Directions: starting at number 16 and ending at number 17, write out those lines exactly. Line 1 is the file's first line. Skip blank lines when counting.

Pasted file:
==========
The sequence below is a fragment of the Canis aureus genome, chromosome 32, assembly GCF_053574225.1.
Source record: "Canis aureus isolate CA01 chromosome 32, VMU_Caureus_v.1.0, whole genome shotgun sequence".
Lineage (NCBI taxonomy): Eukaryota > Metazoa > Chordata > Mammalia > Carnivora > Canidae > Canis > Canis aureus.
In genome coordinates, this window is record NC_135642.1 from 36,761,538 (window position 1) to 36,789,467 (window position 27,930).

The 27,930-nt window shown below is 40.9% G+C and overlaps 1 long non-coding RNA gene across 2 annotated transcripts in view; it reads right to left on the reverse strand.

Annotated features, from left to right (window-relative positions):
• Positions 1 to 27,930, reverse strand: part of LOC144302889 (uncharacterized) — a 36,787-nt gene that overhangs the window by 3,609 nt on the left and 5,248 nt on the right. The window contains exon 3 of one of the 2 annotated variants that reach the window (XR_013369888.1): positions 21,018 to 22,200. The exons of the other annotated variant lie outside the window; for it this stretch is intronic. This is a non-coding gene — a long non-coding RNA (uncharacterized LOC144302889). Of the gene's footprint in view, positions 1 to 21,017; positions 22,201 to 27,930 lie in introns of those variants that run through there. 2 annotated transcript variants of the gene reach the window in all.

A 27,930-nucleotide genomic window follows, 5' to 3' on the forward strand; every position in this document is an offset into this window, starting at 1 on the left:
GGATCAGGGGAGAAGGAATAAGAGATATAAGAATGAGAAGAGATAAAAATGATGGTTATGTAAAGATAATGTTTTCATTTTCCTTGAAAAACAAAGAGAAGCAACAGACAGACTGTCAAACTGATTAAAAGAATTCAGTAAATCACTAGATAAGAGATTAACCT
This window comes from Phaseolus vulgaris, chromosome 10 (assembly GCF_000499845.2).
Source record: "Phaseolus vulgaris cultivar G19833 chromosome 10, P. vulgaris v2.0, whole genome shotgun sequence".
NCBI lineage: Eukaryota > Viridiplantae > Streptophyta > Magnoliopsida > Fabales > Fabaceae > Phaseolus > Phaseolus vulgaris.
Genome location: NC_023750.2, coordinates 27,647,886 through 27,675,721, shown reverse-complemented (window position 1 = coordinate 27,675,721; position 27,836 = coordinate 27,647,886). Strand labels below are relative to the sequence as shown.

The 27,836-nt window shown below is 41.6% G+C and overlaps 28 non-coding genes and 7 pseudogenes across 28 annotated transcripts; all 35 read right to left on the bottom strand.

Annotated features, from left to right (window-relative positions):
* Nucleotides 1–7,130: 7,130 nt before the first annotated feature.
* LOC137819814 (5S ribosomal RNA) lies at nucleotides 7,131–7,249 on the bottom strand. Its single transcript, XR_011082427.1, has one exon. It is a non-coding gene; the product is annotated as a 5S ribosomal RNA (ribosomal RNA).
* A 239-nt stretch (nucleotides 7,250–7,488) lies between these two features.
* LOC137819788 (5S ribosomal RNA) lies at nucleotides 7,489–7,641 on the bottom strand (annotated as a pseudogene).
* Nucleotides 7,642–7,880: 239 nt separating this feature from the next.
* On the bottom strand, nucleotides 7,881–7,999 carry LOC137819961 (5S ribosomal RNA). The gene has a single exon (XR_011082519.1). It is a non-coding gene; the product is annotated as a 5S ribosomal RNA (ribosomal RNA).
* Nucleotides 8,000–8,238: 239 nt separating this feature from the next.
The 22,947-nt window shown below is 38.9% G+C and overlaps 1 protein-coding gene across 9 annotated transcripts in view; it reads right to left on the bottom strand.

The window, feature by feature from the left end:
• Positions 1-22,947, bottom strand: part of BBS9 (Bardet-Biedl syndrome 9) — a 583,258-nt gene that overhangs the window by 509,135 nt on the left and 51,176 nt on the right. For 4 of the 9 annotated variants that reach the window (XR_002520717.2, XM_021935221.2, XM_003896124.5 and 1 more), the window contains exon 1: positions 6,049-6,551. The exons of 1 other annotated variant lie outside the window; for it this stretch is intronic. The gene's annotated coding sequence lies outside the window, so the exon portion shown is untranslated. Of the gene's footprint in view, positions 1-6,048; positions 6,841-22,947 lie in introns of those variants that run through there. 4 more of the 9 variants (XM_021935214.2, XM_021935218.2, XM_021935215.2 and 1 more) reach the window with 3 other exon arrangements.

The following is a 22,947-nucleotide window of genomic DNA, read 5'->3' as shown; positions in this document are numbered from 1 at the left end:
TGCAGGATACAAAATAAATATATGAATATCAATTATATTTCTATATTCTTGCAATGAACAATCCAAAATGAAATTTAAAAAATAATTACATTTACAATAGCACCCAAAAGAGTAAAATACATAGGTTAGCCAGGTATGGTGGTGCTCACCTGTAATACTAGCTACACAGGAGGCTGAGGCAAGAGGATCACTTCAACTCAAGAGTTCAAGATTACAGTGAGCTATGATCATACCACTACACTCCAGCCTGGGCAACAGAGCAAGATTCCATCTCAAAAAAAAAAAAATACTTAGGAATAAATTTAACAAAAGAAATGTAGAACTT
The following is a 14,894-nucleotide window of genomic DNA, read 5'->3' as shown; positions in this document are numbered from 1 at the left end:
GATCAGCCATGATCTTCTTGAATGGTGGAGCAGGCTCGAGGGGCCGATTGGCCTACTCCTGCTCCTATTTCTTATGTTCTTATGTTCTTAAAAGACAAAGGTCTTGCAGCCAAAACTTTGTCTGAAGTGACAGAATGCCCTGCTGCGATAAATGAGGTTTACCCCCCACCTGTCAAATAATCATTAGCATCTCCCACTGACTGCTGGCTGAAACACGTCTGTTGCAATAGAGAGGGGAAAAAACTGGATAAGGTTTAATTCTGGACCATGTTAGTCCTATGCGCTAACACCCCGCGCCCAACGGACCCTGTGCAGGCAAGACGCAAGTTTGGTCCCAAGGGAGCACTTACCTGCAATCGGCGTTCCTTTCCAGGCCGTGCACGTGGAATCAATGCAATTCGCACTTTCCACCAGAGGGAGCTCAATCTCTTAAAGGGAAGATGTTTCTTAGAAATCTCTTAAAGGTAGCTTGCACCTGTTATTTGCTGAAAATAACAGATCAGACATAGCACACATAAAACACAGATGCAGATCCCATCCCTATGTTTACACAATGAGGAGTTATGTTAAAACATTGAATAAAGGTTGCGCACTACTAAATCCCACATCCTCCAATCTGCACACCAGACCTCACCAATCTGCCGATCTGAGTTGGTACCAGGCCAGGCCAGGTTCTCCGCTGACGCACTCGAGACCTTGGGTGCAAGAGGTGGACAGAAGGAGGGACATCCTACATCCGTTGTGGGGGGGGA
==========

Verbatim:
* Nucleotides 1–7,130: 7,130 nt before the first annotated feature.
* LOC137819814 (5S ribosomal RNA) lies at nucleotides 7,131–7,249 on the bottom strand. Its single transcript, XR_011082427.1, has one exon. It is a non-coding gene; the product is annotated as a 5S ribosomal RNA (ribosomal RNA).